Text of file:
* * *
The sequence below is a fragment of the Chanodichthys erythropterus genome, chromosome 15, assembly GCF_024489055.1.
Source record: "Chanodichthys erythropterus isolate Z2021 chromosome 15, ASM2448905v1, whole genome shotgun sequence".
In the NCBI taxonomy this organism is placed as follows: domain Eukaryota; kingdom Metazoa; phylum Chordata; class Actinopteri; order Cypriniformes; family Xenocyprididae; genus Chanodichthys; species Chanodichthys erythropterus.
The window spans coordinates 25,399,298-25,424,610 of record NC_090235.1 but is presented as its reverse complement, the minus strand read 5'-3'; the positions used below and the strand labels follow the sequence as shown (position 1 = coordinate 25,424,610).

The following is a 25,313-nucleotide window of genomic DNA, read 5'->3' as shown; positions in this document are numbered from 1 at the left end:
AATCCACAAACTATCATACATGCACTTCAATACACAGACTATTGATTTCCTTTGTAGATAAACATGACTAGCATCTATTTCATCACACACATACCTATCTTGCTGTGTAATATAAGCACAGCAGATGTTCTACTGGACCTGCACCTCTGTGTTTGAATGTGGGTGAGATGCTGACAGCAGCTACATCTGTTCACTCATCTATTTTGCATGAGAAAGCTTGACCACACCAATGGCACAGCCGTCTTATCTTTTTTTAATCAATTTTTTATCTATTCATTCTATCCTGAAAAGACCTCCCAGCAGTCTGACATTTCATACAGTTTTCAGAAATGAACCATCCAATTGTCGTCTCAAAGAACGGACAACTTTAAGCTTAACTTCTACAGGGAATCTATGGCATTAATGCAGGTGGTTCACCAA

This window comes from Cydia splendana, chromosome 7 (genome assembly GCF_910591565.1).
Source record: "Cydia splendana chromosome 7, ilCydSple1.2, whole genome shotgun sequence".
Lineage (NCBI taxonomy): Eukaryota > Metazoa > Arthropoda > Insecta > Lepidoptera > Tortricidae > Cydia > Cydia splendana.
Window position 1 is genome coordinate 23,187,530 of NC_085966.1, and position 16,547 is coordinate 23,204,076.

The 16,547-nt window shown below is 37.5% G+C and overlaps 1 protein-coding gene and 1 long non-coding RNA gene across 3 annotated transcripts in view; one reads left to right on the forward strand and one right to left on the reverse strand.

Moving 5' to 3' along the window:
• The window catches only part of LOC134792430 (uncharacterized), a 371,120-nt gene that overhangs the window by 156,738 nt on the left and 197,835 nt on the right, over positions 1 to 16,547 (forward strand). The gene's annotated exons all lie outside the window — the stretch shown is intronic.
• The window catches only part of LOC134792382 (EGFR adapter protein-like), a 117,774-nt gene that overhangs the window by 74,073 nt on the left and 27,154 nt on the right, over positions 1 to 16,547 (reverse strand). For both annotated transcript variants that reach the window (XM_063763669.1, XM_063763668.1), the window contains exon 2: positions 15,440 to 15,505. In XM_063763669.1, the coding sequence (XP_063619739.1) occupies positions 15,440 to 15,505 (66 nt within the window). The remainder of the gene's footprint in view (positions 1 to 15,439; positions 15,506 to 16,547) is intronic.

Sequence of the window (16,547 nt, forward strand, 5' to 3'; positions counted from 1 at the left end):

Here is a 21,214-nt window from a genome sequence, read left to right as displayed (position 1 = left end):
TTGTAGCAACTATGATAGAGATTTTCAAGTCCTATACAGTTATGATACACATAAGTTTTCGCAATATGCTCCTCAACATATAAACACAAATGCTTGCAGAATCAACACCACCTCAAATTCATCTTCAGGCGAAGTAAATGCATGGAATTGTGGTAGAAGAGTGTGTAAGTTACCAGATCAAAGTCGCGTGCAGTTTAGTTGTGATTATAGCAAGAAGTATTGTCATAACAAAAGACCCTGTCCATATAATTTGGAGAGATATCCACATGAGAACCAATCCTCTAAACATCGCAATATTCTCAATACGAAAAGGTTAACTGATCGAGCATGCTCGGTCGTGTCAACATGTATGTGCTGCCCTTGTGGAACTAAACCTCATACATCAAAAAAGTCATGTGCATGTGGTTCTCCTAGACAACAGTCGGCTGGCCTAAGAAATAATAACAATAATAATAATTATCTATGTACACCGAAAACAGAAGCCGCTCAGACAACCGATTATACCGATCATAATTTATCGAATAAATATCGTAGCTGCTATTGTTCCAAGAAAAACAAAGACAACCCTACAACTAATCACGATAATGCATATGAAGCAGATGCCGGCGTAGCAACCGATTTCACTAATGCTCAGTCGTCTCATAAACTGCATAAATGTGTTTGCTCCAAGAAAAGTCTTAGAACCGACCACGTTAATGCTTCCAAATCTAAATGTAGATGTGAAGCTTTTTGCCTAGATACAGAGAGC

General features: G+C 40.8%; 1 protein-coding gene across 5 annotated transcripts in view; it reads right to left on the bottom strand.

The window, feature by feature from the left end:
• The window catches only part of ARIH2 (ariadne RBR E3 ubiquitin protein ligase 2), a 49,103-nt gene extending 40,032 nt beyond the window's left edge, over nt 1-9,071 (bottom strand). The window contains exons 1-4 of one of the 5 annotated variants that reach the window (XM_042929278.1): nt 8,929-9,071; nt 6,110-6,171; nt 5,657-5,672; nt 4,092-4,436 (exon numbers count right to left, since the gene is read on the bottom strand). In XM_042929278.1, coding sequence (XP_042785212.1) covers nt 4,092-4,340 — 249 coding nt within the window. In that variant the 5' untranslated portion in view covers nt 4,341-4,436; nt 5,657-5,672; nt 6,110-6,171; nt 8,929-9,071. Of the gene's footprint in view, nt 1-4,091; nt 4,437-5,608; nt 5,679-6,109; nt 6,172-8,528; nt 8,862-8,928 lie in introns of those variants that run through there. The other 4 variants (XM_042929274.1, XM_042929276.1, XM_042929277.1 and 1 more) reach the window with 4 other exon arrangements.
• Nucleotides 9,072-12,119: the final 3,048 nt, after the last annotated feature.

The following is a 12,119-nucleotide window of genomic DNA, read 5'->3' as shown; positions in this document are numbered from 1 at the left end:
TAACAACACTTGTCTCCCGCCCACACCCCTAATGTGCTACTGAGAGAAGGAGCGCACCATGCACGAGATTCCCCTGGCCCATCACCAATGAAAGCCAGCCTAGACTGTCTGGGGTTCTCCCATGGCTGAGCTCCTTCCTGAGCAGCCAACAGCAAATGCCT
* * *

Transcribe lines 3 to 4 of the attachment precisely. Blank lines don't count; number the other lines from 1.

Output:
In the NCBI taxonomy this organism is placed as follows: domain Eukaryota; kingdom Metazoa; phylum Chordata; class Actinopteri; order Cypriniformes; family Xenocyprididae; genus Chanodichthys; species Chanodichthys erythropterus.
The window spans coordinates 25,399,298-25,424,610 of record NC_090235.1 but is presented as its reverse complement, the minus strand read 5'-3'; the positions used below and the strand labels follow the sequence as shown (position 1 = coordinate 25,424,610).